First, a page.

Public interest criterion 4020 (“PIC 4020”) is particularly important for migration agents to understand. This visa criterion aims to prevent applicants providing false, misleading or fraudulent information in the process of applying for a visa. This does not necessarily have to be intentional; you could violate this criterion without meaning to. PIC 4020 can also impact the lodgement of future visa applications, so a risky move or a mistake may have serious, ongoing implications— whether you are an applicant or an agent.
What visas are affected?
PIC 4020 is a criterion which applies to most Australian visas including skilled, business, temporary, family and student visas. But it doesn’t just apply to the particular visa you are applying for at the time: it may apply in relation to a visa application or a visa that the applicant has held in the period of 12 months before the visa application is made.
What is false and misleading information?
If you submit information as part of a visa application, it will only be deemed false and misleading if it is false at the time it was given, and not if events transpire such that it later becomes false. It must also be information relevant to the making of the decision—whether or not the decision actually turns on that information.
Examples of false or misleading information include:
- False or inaccurate statements, such as falsified work references;
- Omission of facts, such as not disclosing that a sponsor for a work visa is a relative; or
- Supplying false statements or information when asked to clarify information or omitting relevant information in a way that misrepresents facts, such as deliberately answering questions from the Department of Home Affairs incorrectly.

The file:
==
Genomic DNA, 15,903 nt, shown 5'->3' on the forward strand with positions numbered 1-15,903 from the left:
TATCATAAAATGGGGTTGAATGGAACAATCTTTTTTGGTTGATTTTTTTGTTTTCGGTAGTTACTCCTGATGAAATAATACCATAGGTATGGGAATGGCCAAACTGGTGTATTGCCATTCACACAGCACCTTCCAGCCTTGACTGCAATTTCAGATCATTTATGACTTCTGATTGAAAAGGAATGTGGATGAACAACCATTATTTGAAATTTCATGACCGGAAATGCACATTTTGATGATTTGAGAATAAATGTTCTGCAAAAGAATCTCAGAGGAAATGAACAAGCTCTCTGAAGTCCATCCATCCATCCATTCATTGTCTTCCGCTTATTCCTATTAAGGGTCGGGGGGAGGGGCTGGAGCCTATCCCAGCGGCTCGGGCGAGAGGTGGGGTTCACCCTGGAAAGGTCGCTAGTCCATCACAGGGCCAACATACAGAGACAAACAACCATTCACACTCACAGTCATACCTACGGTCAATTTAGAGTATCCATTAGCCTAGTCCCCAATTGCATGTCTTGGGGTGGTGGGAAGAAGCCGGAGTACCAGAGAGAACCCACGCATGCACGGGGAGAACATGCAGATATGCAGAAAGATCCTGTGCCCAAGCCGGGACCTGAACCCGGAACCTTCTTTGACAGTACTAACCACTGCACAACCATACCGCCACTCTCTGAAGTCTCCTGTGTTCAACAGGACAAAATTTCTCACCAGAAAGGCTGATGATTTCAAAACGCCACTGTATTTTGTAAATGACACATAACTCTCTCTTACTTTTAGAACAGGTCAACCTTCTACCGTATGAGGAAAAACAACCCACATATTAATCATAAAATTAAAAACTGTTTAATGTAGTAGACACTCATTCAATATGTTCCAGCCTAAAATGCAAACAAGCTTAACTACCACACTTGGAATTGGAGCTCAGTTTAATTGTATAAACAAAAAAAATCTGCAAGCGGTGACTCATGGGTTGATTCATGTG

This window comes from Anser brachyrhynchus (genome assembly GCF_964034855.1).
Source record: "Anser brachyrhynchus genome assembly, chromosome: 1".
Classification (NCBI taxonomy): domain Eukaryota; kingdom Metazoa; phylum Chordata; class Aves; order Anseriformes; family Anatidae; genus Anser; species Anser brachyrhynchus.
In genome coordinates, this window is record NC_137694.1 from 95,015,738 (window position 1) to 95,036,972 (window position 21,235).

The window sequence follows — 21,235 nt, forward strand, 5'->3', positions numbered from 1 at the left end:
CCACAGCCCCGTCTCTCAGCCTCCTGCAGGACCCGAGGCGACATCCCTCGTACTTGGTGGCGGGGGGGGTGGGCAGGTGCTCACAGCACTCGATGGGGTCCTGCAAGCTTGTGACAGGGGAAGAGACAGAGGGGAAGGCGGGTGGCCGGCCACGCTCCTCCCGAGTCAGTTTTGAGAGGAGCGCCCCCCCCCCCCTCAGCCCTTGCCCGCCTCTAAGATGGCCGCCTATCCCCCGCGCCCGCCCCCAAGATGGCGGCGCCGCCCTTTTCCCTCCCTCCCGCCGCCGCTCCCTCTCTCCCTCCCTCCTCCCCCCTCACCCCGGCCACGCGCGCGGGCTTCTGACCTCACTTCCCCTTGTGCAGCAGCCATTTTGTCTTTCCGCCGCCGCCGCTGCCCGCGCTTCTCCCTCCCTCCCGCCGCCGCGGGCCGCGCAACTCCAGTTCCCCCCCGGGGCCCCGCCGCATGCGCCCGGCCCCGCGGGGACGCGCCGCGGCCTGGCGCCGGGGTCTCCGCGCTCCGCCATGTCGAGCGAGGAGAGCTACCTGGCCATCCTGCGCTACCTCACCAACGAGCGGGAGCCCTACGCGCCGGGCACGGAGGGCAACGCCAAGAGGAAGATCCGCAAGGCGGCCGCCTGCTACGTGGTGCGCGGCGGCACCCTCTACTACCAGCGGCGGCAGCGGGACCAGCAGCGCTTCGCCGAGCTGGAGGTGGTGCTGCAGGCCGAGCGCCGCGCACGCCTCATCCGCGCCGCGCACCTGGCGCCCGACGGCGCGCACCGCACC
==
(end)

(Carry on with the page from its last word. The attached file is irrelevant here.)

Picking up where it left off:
What is a bogus document?
A bogus document is one which has been altered form the original issued version, fraudulent, or obtained under false pretences.
Examples of bogus documents may include:
- fake passports;
- fake birth certificates;
- doctored academic transcripts; or
- photo shopped images.
Not being able to provide sufficient, valid supporting documentation can be a reason for a refusal of the lodged visa.
There is an option for to apply for a waiver of this criterion, if you believe the applicant may not be able to satisfy the Department of you identity or if there have been ineligible documents submitted with their application. However, the Department will only grant a waiver in compelling or compassionate circumstances which affects Australian citizens or eligible New Zealanders.
A refusal under PIC 4020 grounds can have serious implications for the applicant and his family. If the visa is refused on these grounds, the applicant may be barred from re-entry to Australia on a visa for which PIC 4020 is a criterion for three years. If the applicant then fails to satisfy an officer of his identity, this may increase to ten years. What’s more, anyone listed as a member of the family unit may also be refused a visa. You as an agent may face these consequences if you submit bogus or misleading documents on behalf of the applicant to help his case.
If you need immigration advice and/or assistance, please ensure you speak to OMARA, or you can contact us with your query. At McKkrs, we provide CPD classes for RMAs and lawyers practicing migration law and would be happy to assist you where possible. Please contact us on (02) 4626 1002 or simply email us at firstname.lastname@example.org.